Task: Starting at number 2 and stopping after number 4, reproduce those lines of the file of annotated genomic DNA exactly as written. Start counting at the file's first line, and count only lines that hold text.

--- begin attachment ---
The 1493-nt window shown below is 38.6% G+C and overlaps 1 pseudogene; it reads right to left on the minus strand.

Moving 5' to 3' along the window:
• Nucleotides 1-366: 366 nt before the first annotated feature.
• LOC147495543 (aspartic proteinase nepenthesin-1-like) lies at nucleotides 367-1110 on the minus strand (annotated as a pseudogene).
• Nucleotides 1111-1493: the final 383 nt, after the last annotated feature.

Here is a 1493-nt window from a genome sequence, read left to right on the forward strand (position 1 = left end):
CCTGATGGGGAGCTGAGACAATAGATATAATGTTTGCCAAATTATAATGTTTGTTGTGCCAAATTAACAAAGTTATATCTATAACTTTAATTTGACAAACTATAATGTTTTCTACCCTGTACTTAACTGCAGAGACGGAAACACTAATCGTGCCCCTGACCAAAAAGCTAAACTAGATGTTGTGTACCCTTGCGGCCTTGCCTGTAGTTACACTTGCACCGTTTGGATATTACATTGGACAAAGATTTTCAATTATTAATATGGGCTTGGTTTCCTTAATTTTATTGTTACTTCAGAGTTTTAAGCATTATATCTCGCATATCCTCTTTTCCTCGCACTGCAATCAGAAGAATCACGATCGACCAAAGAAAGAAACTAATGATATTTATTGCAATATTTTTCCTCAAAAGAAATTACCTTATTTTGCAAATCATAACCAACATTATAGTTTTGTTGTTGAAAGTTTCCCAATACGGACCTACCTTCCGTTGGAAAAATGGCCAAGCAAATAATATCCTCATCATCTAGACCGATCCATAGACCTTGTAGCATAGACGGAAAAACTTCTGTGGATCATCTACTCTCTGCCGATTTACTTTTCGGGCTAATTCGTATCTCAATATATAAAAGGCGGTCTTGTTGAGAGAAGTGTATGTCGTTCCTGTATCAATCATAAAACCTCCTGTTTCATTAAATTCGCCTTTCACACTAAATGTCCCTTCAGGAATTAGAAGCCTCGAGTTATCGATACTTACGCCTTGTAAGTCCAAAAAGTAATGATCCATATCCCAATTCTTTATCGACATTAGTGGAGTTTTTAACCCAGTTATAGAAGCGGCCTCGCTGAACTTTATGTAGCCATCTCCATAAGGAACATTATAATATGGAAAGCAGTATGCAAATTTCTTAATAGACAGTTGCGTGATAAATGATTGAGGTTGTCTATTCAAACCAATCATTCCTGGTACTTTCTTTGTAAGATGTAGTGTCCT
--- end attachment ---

Moving 5' to 3' along the window:
• Nucleotides 1-366: 366 nt before the first annotated feature.
• LOC147495543 (aspartic proteinase nepenthesin-1-like) lies at nucleotides 367-1110 on the minus strand (annotated as a pseudogene).